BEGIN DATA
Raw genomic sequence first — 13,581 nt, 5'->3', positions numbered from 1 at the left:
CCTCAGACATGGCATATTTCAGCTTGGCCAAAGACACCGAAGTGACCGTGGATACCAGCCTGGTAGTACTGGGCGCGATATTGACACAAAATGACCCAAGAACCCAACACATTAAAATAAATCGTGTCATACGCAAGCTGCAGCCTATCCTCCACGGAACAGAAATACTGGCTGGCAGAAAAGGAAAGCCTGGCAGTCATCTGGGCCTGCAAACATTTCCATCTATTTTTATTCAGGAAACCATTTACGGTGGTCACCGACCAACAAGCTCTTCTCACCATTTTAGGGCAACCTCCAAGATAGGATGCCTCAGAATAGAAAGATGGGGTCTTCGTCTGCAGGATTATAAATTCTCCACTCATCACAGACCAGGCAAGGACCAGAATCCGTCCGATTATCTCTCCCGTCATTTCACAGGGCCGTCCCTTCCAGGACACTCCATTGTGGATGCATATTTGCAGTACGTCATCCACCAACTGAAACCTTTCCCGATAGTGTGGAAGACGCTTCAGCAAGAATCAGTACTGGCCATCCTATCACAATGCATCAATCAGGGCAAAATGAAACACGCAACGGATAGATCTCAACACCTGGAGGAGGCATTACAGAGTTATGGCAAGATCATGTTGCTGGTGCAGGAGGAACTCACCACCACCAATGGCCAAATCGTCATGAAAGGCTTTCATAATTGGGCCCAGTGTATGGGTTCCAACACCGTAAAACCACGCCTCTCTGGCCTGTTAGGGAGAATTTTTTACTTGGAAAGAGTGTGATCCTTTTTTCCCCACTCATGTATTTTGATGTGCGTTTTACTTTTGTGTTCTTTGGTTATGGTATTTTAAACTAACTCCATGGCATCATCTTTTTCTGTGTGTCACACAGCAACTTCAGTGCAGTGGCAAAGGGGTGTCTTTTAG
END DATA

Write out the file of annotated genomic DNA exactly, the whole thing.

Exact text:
Raw genomic sequence first — 13,581 nt, 5'->3', positions numbered from 1 at the left:
CCTCAGACATGGCATATTTCAGCTTGGCCAAAGACACCGAAGTGACCGTGGATACCAGCCTGGTAGTACTGGGCGCGATATTGACACAAAATGACCCAAGAACCCAACACATTAAAATAAATCGTGTCATACGCAAGCTGCAGCCTATCCTCCACGGAACAGAAATACTGGCTGGCAGAAAAGGAAAGCCTGGCAGTCATCTGGGCCTGCAAACATTTCCATCTATTTTTATTCAGGAAACCATTTACGGTGGTCACCGACCAACAAGCTCTTCTCACCATTTTAGGGCAACCTCCAAGATAGGATGCCTCAGAATAGAAAGATGGGGTCTTCGTCTGCAGGATTATAAATTCTCCACTCATCACAGACCAGGCAAGGACCAGAATCCGTCCGATTATCTCTCCCGTCATTTCACAGGGCCGTCCCTTCCAGGACACTCCATTGTGGATGCATATTTGCAGTACGTCATCCACCAACTGAAACCTTTCCCGATAGTGTGGAAGACGCTTCAGCAAGAATCAGTACTGGCCATCCTATCACAATGCATCAATCAGGGCAAAATGAAACACGCAACGGATAGATCTCAACACCTGGAGGAGGCATTACAGAGTTATGGCAAGATCATGTTGCTGGTGCAGGAGGAACTCACCACCACCAATGGCCAAATCGTCATGAAAGGCTTTCATAATTGGGCCCAGTGTATGGGTTCCAACACCGTAAAACCACGCCTCTCTGGCCTGTTAGGGAGAATTTTTTACTTGGAAAGAGTGTGATCCTTTTTTCCCCACTCATGTATTTTGATGTGCGTTTTACTTTTGTGTTCTTTGGTTATGGTATTTTAAACTAACTCCATGGCATCATCTTTTTCTGTGTGTCACACAGCAACTTCAGTGCAGTGGCAAAGGGGTGTCTTTTAG